Jaq and Hannah are related through a tenuous constellation of exes. When they meet as members of a wedding party, the connection is quick and strong.
Jaq is happy in her routine. She teaches during the day, works out with her best friend, occasionally hits up ye olde queer bar on the weekends. Hannah is in the process of selling a house with the woman she's divorcing and moving to La Vista for work. This is the most recent book in the Queers of La Vista series in which each title is a play on that of a soap opera and set in the fictional town of La Vista, California. It's unsurprising, then, that much of Jaq and Hannah's drama is manufactured. Jaq is afraid of being hurt, doesn't want to disrupt her routine, and is very aware of Hannah's rumored instability, but she keeps getting pulled back in by the superhot sex and way she enjoys her company. Hannah is dealing with a bunch of changes, is unsure of what to make of Jaq, but knows that she's a fun distraction. If the plot sounds vaguely familiar, that's because it's the same basic formula that writers have been substituting for actual plot since the beginning of time. There's the hint of a story involving a couple of Jaq's students, but unfortunately, the author resolves it too quickly to be very interesting.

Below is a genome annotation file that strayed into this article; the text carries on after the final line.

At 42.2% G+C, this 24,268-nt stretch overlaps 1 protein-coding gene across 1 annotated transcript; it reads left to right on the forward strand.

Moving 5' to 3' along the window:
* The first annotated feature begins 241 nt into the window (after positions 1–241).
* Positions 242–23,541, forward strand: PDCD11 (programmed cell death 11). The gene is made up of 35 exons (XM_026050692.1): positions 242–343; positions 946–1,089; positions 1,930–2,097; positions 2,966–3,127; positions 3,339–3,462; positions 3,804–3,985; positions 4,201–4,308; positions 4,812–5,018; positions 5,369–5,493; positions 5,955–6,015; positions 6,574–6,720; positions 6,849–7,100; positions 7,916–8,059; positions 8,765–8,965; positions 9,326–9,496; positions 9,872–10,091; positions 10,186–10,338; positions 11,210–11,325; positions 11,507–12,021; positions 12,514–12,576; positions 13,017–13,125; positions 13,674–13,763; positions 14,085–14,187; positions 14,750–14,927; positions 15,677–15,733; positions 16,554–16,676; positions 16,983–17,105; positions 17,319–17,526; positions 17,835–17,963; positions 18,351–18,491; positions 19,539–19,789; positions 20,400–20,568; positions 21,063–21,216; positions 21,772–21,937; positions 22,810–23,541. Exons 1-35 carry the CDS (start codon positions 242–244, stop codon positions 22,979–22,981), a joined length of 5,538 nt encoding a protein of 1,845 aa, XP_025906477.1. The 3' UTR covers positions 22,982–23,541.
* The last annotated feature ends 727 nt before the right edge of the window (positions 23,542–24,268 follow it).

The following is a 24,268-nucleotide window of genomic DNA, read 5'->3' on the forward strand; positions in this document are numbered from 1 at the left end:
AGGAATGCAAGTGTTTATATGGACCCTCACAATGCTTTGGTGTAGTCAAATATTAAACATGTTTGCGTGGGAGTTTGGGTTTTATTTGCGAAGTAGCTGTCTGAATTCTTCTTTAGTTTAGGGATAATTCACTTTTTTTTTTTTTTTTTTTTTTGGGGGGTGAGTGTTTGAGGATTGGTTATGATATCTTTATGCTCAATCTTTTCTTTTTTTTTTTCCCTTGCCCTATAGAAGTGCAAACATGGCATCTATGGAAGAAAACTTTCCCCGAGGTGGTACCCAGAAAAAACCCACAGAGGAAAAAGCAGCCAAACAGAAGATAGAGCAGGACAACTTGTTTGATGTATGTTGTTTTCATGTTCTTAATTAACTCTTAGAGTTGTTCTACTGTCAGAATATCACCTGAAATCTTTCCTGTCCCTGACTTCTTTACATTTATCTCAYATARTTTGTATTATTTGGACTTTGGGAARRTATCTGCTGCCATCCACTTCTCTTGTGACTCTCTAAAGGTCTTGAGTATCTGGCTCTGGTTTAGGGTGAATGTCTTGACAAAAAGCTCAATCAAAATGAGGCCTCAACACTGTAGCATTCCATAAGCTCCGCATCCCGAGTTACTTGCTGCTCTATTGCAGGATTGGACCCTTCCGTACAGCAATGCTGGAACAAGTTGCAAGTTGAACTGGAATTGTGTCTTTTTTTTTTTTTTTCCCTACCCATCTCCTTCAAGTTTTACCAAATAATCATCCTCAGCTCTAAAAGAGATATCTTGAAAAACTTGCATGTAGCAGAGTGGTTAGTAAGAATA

Choppy dialogue, undeveloped characters, and cliches dressed up as plot make this novel kind of a snooze.